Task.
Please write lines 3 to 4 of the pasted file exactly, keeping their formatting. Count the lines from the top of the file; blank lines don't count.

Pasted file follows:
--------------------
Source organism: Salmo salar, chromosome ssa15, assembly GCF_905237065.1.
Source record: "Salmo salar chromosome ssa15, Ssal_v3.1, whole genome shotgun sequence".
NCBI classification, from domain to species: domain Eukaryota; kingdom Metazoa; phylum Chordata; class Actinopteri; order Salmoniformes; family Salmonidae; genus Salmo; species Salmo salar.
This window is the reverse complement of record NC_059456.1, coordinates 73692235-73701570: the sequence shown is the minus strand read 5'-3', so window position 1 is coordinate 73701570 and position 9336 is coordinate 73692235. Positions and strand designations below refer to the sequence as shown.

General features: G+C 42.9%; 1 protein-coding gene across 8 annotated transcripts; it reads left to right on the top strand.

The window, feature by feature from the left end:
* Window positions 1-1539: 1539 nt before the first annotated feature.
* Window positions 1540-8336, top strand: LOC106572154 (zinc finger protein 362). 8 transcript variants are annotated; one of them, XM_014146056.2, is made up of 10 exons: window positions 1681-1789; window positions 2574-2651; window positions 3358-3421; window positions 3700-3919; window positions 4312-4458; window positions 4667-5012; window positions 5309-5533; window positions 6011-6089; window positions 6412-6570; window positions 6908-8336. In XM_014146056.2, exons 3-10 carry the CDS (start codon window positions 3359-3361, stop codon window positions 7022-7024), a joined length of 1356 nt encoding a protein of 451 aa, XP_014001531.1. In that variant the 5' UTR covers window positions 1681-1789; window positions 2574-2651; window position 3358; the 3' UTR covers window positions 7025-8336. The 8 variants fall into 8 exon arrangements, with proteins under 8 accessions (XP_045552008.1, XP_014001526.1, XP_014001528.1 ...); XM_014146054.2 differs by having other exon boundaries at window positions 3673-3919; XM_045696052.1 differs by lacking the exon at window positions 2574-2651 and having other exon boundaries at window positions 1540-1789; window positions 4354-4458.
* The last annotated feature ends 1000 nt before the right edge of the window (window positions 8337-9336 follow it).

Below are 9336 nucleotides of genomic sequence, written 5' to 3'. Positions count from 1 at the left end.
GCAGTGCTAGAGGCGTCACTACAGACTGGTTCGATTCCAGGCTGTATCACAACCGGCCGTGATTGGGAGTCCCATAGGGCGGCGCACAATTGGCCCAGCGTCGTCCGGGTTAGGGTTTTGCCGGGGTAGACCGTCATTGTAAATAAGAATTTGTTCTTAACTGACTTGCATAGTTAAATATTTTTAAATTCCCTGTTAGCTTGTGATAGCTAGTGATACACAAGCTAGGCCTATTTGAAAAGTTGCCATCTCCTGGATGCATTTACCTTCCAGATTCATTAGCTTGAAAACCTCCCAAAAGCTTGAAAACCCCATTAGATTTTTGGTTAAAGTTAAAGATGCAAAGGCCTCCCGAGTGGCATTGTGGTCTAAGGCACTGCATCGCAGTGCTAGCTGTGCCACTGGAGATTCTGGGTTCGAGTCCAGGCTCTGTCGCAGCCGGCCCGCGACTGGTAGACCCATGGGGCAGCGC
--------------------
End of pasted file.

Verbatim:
NCBI classification, from domain to species: domain Eukaryota; kingdom Metazoa; phylum Chordata; class Actinopteri; order Salmoniformes; family Salmonidae; genus Salmo; species Salmo salar.
This window is the reverse complement of record NC_059456.1, coordinates 73692235-73701570: the sequence shown is the minus strand read 5'-3', so window position 1 is coordinate 73701570 and position 9336 is coordinate 73692235. Positions and strand designations below refer to the sequence as shown.